There are elements of human existence that transcend the centuries, such as the tragic results of political conflict. Cape Ann Shakespeare Troupe presents one such scenario when it stages William Shakespeare’s politically-charged drama, “The Tragedy of Julius Caesar,” which runs through Sunday.
Joseph Stiliano, the drama’s director, noted that this is a story of ambition, intrigue, betrayal and assassination. This show is set in the time when Rome is divided between its support for the Caesar, the military hero, and the senate of the republic that views Caesar’s ambition as a threat, he explained. The senate, led by Cassius and Brutus, assassinate Caesar, sparking a civil war with Caesar’s supporters, who are led by Mark Antony and Octavius.
“This is a story which we are currently seeing played out in many parts of the world. Shakespeare’s play is, unfortunately, still very relevant,” said Stiliano. “We see it in the news, and in the video games that challenge our nimble-fingered virtual warriors.”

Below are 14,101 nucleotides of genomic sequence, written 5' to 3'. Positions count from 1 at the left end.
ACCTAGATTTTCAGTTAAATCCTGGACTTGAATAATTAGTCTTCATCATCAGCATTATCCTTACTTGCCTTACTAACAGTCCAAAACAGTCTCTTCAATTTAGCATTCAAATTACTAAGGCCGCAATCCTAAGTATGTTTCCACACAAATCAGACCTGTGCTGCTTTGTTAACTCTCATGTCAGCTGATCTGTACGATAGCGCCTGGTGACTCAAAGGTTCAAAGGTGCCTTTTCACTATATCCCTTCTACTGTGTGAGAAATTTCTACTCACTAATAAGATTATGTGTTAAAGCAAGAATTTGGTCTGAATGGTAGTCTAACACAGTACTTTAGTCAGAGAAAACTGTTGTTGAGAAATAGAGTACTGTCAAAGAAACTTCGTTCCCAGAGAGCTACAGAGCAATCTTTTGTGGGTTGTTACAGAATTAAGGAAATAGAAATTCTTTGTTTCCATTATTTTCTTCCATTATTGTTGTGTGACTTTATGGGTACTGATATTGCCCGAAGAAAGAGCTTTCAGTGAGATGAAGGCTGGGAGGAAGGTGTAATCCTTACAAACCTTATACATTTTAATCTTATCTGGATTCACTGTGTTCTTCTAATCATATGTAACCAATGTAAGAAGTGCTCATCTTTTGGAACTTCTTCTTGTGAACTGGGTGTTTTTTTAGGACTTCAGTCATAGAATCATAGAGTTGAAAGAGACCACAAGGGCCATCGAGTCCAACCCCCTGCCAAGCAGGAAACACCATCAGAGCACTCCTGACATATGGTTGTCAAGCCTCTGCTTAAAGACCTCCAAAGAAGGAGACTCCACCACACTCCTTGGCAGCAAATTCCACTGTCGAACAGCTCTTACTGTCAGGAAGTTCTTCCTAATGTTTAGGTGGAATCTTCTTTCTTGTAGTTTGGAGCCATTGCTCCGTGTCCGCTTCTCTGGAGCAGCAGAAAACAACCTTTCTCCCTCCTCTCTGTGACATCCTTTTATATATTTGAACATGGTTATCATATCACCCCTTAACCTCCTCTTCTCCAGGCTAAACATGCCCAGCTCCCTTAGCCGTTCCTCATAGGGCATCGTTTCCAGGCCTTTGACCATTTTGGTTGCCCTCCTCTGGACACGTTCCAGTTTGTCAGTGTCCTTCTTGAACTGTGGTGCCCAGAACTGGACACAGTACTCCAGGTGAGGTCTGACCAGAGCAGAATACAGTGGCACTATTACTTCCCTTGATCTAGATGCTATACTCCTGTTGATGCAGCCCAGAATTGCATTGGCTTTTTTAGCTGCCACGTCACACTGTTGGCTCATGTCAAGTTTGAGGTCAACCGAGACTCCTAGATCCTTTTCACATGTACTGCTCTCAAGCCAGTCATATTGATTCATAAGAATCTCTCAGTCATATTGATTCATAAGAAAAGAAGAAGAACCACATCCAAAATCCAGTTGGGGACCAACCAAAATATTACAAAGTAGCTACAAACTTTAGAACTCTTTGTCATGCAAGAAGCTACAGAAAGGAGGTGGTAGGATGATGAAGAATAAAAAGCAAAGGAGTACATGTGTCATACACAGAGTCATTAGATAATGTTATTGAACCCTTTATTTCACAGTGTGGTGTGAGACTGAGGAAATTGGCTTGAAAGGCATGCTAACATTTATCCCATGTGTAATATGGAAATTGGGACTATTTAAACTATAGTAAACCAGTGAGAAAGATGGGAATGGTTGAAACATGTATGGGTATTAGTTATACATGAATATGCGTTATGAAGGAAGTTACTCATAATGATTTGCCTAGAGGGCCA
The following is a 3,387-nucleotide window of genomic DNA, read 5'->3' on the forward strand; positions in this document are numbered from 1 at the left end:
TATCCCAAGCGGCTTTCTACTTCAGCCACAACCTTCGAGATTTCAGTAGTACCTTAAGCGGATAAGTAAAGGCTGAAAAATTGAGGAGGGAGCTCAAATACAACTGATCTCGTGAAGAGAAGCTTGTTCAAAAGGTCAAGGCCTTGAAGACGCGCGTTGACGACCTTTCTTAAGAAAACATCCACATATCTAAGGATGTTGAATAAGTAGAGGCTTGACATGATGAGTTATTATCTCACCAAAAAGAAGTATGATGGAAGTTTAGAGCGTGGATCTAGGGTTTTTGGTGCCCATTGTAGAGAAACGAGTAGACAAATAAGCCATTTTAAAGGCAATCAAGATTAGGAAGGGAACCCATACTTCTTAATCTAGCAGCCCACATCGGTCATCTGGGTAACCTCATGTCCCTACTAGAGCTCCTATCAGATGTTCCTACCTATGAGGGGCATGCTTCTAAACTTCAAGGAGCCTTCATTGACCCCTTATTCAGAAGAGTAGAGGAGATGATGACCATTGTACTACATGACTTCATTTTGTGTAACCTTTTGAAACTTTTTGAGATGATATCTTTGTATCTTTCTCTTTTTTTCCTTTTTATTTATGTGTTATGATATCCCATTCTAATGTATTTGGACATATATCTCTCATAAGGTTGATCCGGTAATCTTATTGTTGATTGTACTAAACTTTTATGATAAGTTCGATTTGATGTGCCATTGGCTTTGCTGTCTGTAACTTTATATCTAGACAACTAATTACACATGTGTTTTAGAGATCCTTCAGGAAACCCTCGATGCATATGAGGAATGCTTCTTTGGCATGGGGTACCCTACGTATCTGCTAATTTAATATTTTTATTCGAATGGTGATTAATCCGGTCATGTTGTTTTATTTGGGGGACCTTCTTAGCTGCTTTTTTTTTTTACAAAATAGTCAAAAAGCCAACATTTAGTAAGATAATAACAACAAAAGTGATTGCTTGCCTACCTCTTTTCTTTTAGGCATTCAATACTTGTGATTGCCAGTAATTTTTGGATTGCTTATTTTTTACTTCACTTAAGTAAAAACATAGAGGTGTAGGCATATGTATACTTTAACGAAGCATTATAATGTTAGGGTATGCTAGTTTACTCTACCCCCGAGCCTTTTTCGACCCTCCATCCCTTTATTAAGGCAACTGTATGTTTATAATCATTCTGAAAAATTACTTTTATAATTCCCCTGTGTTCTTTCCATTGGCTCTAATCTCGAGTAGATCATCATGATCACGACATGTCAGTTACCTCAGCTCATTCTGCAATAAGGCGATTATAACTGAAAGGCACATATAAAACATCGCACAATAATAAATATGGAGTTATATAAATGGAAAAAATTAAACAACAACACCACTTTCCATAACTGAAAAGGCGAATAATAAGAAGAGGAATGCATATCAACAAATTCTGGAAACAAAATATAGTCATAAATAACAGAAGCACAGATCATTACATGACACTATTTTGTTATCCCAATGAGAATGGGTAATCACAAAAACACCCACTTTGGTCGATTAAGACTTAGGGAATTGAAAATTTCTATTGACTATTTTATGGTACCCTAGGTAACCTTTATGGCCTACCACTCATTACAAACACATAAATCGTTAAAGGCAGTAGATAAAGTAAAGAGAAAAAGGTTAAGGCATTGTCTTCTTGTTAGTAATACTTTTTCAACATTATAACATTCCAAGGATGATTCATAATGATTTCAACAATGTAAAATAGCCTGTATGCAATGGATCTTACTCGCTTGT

He said that this is not so much a tale of good and evil, but more of one about divergent world views between factions, when there is no compromise.
“Just look around at all of these upheavals around the world, especially in the Middle East. How much blood is shed for absolutely no reason,” he said. “Brutus is an idealist. Idealism is wonderful but you can’t live by it. So was Hitler an idealist, although his ideals were very skewed.”
“Craig Owen, who plays Caesar, brings a wonderful urbanity to the role,” he said.
Stiliano commended the cast; Owen as well as David Adams, Jonathan Arnold, David Cluett, Stephanie Cochran, Richard Crowell, Timothy Edwards, Ashlee Holm, Ray Jenness, Ian O’Connor, Dominic Parry, Matthew Recine, Jim Robinson, Jessie Sorrells, Ken Stoeffler and Pauline Wright.